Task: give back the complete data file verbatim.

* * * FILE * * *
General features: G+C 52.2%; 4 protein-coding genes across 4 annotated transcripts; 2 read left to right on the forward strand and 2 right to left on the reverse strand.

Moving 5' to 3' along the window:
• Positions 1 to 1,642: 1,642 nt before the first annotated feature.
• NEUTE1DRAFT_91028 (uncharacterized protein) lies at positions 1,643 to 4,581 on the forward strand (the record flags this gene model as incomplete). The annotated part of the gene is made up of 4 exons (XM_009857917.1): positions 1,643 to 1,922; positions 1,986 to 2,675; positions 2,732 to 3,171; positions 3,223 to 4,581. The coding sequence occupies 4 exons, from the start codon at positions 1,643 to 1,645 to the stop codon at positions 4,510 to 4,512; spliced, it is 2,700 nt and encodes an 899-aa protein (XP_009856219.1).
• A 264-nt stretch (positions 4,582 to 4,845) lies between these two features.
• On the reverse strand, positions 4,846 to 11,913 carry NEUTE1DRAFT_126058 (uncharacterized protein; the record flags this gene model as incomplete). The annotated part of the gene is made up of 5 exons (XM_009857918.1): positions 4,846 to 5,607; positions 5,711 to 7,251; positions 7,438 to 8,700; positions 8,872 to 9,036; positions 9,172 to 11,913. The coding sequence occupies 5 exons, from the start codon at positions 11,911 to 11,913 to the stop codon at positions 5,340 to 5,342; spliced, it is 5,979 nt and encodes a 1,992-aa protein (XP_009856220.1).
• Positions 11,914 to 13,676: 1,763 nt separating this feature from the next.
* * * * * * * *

General features: G+C 52.2%; 4 protein-coding genes across 4 annotated transcripts; 2 read left to right on the forward strand and 2 right to left on the reverse strand.

Moving 5' to 3' along the window:
• Positions 1 to 1,642: 1,642 nt before the first annotated feature.
• NEUTE1DRAFT_91028 (uncharacterized protein) lies at positions 1,643 to 4,581 on the forward strand (the record flags this gene model as incomplete). The annotated part of the gene is made up of 4 exons (XM_009857917.1): positions 1,643 to 1,922; positions 1,986 to 2,675; positions 2,732 to 3,171; positions 3,223 to 4,581. The coding sequence occupies 4 exons, from the start codon at positions 1,643 to 1,645 to the stop codon at positions 4,510 to 4,512; spliced, it is 2,700 nt and encodes an 899-aa protein (XP_009856219.1).
• A 264-nt stretch (positions 4,582 to 4,845) lies between these two features.
• On the reverse strand, positions 4,846 to 11,913 carry NEUTE1DRAFT_126058 (uncharacterized protein; the record flags this gene model as incomplete). The annotated part of the gene is made up of 5 exons (XM_009857918.1): positions 4,846 to 5,607; positions 5,711 to 7,251; positions 7,438 to 8,700; positions 8,872 to 9,036; positions 9,172 to 11,913. The coding sequence occupies 5 exons, from the start codon at positions 11,911 to 11,913 to the stop codon at positions 5,340 to 5,342; spliced, it is 5,979 nt and encodes a 1,992-aa protein (XP_009856220.1).
• Positions 11,914 to 13,676: 1,763 nt separating this feature from the next.